China planning five-fold increase in marine force

A container is loaded on to the first Chinese container ship to depart after the inauguration of the China Pakistan Economic Corridor port in Gwadar. File photo

A container is loaded on to the first Chinese container ship to depart after the inauguration of the China Pakistan Economic Corridor port in Gwadar. File photo

China is set to rapidly expand its marine corps and the Navy in anticipation of the development of its Maritime Silk Road (MSR), which covers the Pakistani port of Gwadar, and Djibouti in the Horn of Africa.

The Hong Kong based South China Morning Post (SCMP) quoting “military insiders and experts” reported that China is planning a five-fold increase in its marine force — from 20,000 to 100,000 personnel.

Guarding CPEC

These numbers are still well short of the 182,000 strong marine corps of the United States, which has an aviation component of 1,199 planes.

Some of the Chinese marines would be stationed at Djibouti in the Horn of Africa, and the Pakistani port of Gwadar, the starting point of the China-Pakistan Economic Corridor.

“Besides its original missions of a possible war with Taiwan, maritime defence in the East and South China seas, it’s also foreseeable that the PLA Navy’s mission will expand overseas, including protection of China’s national security in the Korean peninsula, the country’s maritime lifelines, as well as offshore supply deports like in Djibouti and Gwadar port in Pakistan,” the daily quoted Li Jie, a Beijing based naval expert as saying.

The SCMP write-up did not clarify whether China was considering a limited deployment of its marines, or had a larger plan of establishing a de facto naval base in Gwadar.

Last week, the Pakistani daily, Dawn quoted Pakistan Army chief Gen. Qamar Bajwa as saying that the country’s security forces were “fully prepared” to meet all security challenges to projects of the CPEC and Chinese nationals living in the country.

Collaboration with Pak.

He made these remarks on Saturday during a visit to the headquarters of the 15,000 strong Special Security Division (SSD), charged with the “security of Chinese on CPEC and non-CPEC projects”.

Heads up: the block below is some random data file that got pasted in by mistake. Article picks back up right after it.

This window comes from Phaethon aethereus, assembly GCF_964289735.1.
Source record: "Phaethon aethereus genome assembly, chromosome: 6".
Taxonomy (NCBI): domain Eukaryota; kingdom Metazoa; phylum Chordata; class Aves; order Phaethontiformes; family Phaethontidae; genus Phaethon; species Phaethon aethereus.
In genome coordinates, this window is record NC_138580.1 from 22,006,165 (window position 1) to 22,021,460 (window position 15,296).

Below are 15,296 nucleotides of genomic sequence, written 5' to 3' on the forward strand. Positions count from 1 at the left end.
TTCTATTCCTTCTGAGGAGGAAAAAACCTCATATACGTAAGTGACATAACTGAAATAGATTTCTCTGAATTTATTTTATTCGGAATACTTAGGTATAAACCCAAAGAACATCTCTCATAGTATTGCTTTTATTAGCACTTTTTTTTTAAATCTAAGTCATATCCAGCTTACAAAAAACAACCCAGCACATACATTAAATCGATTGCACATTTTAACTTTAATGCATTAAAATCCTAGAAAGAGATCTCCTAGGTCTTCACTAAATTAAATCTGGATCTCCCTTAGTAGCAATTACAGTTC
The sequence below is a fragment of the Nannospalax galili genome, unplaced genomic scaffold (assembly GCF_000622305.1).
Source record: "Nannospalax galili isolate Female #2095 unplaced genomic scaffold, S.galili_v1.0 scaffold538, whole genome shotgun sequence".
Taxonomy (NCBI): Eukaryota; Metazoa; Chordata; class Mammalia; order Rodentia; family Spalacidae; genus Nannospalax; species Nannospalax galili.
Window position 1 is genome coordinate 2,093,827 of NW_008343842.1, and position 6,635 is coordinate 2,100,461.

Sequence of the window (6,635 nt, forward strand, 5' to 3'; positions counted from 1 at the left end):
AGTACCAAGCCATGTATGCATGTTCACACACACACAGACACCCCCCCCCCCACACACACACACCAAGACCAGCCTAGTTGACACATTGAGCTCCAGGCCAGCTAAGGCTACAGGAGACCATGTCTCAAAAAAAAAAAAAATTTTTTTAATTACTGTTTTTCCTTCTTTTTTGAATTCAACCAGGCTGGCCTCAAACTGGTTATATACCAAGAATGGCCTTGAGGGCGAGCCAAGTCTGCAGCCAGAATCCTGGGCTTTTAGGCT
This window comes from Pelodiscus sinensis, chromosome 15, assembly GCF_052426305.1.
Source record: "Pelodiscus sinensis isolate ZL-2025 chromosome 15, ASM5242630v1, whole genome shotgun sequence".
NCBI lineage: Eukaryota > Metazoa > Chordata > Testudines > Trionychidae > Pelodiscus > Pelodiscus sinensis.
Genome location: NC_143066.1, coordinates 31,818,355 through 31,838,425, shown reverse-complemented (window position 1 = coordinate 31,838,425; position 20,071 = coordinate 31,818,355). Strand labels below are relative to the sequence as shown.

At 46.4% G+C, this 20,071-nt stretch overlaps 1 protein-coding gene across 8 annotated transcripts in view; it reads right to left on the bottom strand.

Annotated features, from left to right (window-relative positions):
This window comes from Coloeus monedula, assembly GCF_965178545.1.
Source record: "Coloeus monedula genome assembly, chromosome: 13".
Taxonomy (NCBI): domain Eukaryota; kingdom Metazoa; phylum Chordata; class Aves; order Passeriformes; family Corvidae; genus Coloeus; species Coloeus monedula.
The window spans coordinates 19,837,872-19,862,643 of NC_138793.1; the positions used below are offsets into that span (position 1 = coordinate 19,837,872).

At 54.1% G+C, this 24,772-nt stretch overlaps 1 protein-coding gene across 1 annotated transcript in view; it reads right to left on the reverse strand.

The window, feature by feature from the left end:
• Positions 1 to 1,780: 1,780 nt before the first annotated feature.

The daily said that the SSD, formed after Chinese President Xi Jinping’s visit to Islamabad in 2015, will provide security to Chinese personnel and projects throughout the country. The division has been established in close collaboration with China and the two sides are also cooperating to implement a multi-layered security plan.

The SCMP report said that two brigades of special combat soldiers had already been moved to the marines, nearly doubling its size to 20,000.

Eventually, the marine force of the People’s Liberation Army (PLA) would be raised to 1,00,000, comprising six brigades. The PLA Navy (PLAN) — a force of 2,35,000 personnel — was also likely to expand by 15%.

The daily quoted Macau-based military observer Antony Wong Dong as saying that an expanded marine corps could help maintain security for China’s “One Belt, One Road” (OBOR) initiative. The OBOR plan is a mega-connectivity initiative spanning Eurasia, which has a land and a maritime wing called the MSR.

In tune with the OBOR and friction in the West pacific, China’s Prime Minister Li Keqiang earlier this month highlighted that Beijing would “move ahead to become a strong maritime power and is resolute in protecting its maritime rights”.

Liu Xiaojiang, former Navy political commissar and now deputy head of the Foreign Affairs Committee of the National People’s Congress (NPC) — China’s Parliament — said that Beijing will “certainly” build a larger navy roster, the China News Service reported.

This was corroborated by Li Jie, the naval expert, who, separately, told Global Times that PLAN would be inducting new ships including 7,000-tonne missile cruise ships, which would mainly operate in the open seas. Besides, 1,000-ton missile destroyers and corvettes would be inducted for carrying out off-shore tasks including escorting convoys.

He added that the East China Sea will be the prime focus for the deployment of naval forces, as it is linked to the country’s core interests including territorial sovereignty. The South China Sea will also remain in focus as it is a key area for the country’s strategic development projects, such as the MSR.

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Printable version | Oct 4, 2022 7:25:30 pm |